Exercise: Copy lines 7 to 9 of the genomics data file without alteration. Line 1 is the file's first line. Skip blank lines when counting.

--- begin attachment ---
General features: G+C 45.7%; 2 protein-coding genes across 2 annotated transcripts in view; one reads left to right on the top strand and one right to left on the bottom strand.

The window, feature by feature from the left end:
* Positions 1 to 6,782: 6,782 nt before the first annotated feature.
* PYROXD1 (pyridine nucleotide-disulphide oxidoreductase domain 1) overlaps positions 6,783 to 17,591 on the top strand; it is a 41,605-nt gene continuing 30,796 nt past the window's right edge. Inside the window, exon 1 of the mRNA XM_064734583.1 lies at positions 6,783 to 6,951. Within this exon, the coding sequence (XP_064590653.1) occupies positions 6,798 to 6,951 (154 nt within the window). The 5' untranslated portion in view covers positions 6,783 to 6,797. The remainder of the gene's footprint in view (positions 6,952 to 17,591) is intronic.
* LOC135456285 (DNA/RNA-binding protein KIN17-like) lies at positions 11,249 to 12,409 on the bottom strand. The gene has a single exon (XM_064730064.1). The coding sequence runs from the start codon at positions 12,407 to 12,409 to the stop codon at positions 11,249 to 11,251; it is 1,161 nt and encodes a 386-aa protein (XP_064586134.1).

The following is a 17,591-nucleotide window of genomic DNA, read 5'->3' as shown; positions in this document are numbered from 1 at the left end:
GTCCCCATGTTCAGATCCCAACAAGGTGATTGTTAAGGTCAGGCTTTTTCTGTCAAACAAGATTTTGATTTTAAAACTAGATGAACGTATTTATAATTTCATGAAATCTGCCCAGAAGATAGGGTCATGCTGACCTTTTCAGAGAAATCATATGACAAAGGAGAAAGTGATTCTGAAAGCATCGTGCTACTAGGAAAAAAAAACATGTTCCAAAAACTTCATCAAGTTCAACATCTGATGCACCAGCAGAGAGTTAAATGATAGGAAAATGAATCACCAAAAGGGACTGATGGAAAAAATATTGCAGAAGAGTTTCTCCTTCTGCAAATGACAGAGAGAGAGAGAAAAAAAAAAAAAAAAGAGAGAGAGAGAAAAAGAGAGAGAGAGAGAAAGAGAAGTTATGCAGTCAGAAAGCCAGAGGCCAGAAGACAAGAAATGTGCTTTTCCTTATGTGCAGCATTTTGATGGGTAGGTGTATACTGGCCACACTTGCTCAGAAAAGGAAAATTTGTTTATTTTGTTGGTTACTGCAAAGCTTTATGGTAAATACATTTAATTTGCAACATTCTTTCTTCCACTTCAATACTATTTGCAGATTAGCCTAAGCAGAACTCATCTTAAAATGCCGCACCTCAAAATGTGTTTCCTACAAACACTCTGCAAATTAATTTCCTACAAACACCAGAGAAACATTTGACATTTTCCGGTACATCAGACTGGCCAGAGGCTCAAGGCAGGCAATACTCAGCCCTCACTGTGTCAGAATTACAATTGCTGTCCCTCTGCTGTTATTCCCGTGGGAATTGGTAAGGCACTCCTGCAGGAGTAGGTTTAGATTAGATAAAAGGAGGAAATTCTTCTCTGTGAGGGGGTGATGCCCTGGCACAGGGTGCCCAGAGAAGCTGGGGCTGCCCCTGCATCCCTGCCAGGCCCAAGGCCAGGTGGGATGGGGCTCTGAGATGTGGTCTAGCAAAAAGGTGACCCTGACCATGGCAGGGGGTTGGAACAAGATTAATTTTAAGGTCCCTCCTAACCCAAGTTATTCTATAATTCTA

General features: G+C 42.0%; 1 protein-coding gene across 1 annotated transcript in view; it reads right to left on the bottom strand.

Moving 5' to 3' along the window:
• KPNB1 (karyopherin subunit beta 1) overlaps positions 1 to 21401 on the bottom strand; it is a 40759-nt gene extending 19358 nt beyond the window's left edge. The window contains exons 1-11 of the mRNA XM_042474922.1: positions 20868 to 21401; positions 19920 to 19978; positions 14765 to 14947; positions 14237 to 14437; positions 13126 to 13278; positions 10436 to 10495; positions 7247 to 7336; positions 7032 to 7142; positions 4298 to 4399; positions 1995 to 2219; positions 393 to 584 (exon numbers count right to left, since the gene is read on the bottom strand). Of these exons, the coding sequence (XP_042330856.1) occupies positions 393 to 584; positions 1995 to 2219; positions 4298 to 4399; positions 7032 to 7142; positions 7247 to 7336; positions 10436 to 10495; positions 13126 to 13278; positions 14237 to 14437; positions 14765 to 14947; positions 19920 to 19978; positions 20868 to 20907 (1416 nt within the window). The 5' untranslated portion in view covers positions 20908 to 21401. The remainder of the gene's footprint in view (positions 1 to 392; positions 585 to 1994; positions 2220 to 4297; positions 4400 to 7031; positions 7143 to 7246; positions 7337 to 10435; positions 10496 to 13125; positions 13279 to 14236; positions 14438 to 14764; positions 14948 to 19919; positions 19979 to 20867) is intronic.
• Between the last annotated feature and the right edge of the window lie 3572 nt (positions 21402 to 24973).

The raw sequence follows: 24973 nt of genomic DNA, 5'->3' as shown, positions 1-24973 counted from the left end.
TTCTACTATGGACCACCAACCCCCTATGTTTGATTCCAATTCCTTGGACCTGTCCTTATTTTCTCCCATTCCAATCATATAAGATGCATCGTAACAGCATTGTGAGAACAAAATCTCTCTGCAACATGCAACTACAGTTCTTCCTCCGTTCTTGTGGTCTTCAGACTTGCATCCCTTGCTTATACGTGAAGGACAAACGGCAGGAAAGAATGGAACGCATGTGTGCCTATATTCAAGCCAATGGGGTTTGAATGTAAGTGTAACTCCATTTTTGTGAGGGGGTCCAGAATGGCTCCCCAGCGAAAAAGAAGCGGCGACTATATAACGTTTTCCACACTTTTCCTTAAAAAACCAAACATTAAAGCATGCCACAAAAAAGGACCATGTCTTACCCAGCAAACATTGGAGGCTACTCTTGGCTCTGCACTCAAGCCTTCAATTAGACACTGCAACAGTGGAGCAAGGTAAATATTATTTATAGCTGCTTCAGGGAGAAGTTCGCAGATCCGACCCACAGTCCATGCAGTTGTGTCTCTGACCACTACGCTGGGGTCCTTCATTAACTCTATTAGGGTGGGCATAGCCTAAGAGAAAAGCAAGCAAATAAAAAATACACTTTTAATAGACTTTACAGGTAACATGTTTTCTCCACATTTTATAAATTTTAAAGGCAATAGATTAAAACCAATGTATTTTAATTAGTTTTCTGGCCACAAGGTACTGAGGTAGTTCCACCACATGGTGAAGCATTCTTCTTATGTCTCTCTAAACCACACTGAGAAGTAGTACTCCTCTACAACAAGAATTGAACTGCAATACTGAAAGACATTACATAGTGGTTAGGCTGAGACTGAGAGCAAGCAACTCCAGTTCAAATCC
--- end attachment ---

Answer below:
GTCCCCATGTTCAGATCCCAACAAGGTGATTGTTAAGGTCAGGCTTTTTCTGTCAAACAAGATTTTGATTTTAAAACTAGATGAACGTATTTATAATTTCATGAAATCTGCCCAGAAGATAGGGTCATGCTGACCTTTTCAGAGAAATCATATGACAAAGGAGAAAGTGATTCTGAAAGCATCGTGCTACTAGGAAAAAAAAACATGTTCCAAAAACTTCATCAAGTTCAACATCTGATGCACCAGCAGAGAGTTAAATGATAGGAAAATGAATCACCAAAAGGGACTGATGGAAAAAATATTGCAGAAGAGTTTCTCCTTCTGCAAATGACAGAGAGAGAGAGAAAAAAAAAAAAAAAAGAGAGAGAGAGAAAAAGAGAGAGAGAGAGAAAGAGAAGTTATGCAGTCAGAAAGCCAGAGGCCAGAAGACAAGAAATGTGCTTTTCCTTATGTGCAGCATTTTGATGGGTAGGTGTATACTGGCCACACTTGCTCAGAAAAGGAAAATTTGTTTATTTTGTTGGTTACTGCAAAGCTTTATGGTAAATACATTTAATTTGCAACATTCTTTCTTCCACTTCAATACTATTTGCAGATTAGCCTAAGCAGAACTCATCTTAAAATGCCGCACCTCAAAATGTGTTTCCTACAAACACTCTGCAAATTAATTTCCTACAAACACCAGAGAAACATTTGACATTTTCCGGTACATCAGACTGGCCAGAGGCTCAAGGCAGGCAATACTCAGCCCTCACTGTGTCAGAATTACAATTGCTGTCCCTCTGCTGTTATTCCCGTGGGAATTGGTAAGGCACTCCTGCAGGAGTAGGTTTAGATTAGATAAAAGGAGGAAATTCTTCTCTGTGAGGGGGTGATGCCCTGGCACAGGGTGCCCAGAGAAGCTGGGGCTGCCCCTGCATCCCTGCCAGGCCCAAGGCCAGGTGGGATGGGGCTCTGAGATGTGGTCTAGCAAAAAGGTGACCCTGACCATGGCAGGGGGTTGGAACAAGATTAATTTTAAGGTCCCTCCTAACCCAAGTTATTCTATAATTCTA

General features: G+C 42.0%; 1 protein-coding gene across 1 annotated transcript in view; it reads right to left on the bottom strand.

Moving 5' to 3' along the window: